Friday, 04 July 2008
From a concurrency point of view, there are several papers of interest. Firstly, a few have been accepted into the working draft, notably:
- N2661: A Foundation to Sleep On
- This paper provides a generalised time
point and duration library, which is used by the thread functions that
take times or durations. These have been updated to use these new
types and renamed to make their purpose clearer: functions that wait
for a duration are now called
xxx_for, and take a value of type
std::chrono::duration<Rep,Period>, whereas those that take absolute time points are now called
xxx_untiland take a value of type
- N2668: Concurrency Modifications to Basic String
- Update: This paper has not actually been approved, I was
mistaken. Though the majority of the committee were in favour, there
was not consensus, so this paper will be discussed at a future
meeting. Thanks to Herb Sutter for
picking me up on this.
The changes in this paper ensure that it is safe for two threads to access the same
std::stringobject at the same time, provided they both perform only read operations. They also ensure that copying a string object and then modifying that copy is safe, even if another thread is accessing the original. This essentially disallows copy-on-write implementations since the benefits are now severely limited.
- N2660: Dynamic Initialization and Destruction with Concurrency
- With the changes from this paper, if an application uses multiple threads then the initialization and destruction of objects with static storage duration (such as global variables) may run concurrently on separate threads. This can provide faster start-up and shut-down times for an application, but it can also introduce the possibility of race conditions where none existed previously. If you use threads in your application, it is now even more important to check the initialization order of objects with static storage duration.
- N2514: Implicit Conversion Operators for Atomics
- With this change, the atomic types such as
std::atomic_intare implicitly convertible to their corresponding fundamental types. This means, for example, that:
std::atomic_int x; int y=x;is well-formed where it wasn't previously. The implicit conversions are equivalent to calling the
load()member function, and have
- N2674: Shared_ptr atomic access, revision 1
- This paper introduces a new set of overloads of the free functions
for atomic operations (such as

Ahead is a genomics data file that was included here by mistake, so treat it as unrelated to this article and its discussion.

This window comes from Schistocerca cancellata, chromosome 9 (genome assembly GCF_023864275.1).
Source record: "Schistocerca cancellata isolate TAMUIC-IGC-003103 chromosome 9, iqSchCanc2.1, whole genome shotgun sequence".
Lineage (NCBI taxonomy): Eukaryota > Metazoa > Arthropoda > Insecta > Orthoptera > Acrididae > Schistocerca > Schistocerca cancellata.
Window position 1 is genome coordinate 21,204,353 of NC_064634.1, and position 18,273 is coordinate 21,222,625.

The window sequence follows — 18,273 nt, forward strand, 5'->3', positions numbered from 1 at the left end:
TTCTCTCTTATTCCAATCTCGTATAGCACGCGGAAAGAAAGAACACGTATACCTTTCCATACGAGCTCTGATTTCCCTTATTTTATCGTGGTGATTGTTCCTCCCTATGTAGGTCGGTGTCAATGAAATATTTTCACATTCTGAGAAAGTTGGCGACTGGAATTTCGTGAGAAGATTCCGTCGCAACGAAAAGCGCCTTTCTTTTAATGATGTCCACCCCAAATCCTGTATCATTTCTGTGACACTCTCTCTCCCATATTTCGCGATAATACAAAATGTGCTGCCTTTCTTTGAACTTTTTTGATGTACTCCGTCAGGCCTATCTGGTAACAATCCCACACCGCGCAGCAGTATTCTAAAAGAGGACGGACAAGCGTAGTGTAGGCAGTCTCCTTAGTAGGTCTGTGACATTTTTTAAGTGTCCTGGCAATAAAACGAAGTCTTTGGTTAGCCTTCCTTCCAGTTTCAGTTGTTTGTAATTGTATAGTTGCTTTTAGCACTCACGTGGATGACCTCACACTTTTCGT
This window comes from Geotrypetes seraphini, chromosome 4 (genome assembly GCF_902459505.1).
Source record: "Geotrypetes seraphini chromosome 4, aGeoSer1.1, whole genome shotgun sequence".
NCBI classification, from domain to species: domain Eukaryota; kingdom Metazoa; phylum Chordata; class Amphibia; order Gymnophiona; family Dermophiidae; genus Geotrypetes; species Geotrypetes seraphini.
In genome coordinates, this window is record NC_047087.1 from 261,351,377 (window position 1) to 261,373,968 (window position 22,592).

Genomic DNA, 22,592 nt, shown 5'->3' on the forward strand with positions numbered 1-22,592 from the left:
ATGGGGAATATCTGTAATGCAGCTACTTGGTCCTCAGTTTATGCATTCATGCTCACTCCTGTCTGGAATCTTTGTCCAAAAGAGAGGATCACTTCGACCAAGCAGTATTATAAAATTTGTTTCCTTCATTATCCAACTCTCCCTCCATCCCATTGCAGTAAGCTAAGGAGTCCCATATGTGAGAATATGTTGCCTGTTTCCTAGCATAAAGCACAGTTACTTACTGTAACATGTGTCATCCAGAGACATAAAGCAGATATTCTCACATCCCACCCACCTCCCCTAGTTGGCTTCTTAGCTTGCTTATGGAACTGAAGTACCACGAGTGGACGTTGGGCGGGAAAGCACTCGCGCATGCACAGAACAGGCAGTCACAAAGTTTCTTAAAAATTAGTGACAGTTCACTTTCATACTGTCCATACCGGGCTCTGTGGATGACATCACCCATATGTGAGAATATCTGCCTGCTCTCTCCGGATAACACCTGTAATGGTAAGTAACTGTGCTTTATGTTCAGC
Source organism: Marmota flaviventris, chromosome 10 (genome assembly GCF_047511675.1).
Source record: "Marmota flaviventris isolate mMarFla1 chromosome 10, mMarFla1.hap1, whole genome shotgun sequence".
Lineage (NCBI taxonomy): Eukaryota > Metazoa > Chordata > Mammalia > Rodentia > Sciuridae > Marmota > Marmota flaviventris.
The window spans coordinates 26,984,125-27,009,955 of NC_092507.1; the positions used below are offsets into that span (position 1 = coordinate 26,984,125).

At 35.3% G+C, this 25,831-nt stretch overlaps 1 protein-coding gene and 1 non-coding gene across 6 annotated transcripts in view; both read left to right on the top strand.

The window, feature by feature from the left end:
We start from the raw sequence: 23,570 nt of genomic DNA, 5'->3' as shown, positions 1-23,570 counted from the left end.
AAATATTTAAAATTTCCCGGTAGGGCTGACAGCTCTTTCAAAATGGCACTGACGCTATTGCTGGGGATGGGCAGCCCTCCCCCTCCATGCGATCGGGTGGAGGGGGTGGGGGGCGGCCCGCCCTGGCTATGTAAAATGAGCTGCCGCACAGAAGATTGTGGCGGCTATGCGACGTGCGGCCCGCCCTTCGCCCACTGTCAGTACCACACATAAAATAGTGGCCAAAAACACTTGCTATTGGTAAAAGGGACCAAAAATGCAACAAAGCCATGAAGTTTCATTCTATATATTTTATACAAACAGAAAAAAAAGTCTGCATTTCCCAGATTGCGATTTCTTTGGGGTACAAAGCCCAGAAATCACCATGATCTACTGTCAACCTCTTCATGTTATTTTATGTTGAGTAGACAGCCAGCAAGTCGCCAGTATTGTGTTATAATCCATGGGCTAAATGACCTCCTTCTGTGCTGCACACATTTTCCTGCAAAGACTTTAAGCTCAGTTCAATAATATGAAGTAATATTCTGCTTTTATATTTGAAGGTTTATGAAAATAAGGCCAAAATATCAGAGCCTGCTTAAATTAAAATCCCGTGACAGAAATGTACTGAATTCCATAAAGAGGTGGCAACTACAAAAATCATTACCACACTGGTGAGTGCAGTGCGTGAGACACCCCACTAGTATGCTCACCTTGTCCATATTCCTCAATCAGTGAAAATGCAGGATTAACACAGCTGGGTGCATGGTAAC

atomic_store), which operate on instances of
std::shared_ptr<>. This allows one thread to read an instance of
std::shared_ptrwhilst another thread is modifying that same instance if they both use the new atomic functions.
This paper also renames
atomic_exchange(and likewise for
atomic_compare_swapand the corresponding member functions) for all atomic types, in order to avoid confusion with other types that provide
swapfunctions. The atomic exchange operations only alter the value of a single object, replacing the old value with a new one, they do not exchange the values of two objects in the way that
- N2664: C++ Data-Dependency Ordering: Atomics and Memory Model
- With the adoption of this paper the memory model gets a new
memory_order_consume. This is a limited form of
memory_order_acquirewhich allows for data-dependent ordering. If a thread uses
memory_order_consume, then it is not guaranteed to see modifications to other variables made by the thread that performed the releasing operation unless those variables are accessed in conjunction with the consumed variable. This means, for example, that member variables of an object are visible if the consumed value is a pointer to that object, but that values of independent objects are not necessarily visible. This allows the compiler to perform some optimizations that are forbidden by
memory_order_acquire, and reduces the synchronization overhead on some hardware architectures.
- N2678: Error Handling Specification for Chapter 30 (Threads)
- This paper brings the exceptions thrown by the thread under the
system_errorumbrella, with corresponding error codes and error categories.
- N2669: Thread-Safety in the Standard Library (Rev 2)
- Now the standard supports threads, we need to say which standard library operations are thread-safe, and which are not. This paper basically says that non-modifying operations on the same object are safe, and any operations on separate objects are also safe. Also, separate threads may call the same library functions on separate objects without problems. As you might expect, concurrent modifications to the same object are data races and undefined behaviour.
The committee also voted to include N2659:
Thread-Local Storage in C++0x, but it doesn't appear to be in the
current draft. This paper introduces the
keyword to indicate that each thread should have its own copy of a
Finally, N2657: Local and Unnamed Types as Template Arguments has been incorporated in the working paper. Though this isn't directly concurrency related, it is something I've been campaigning for since N1427 back in 2003.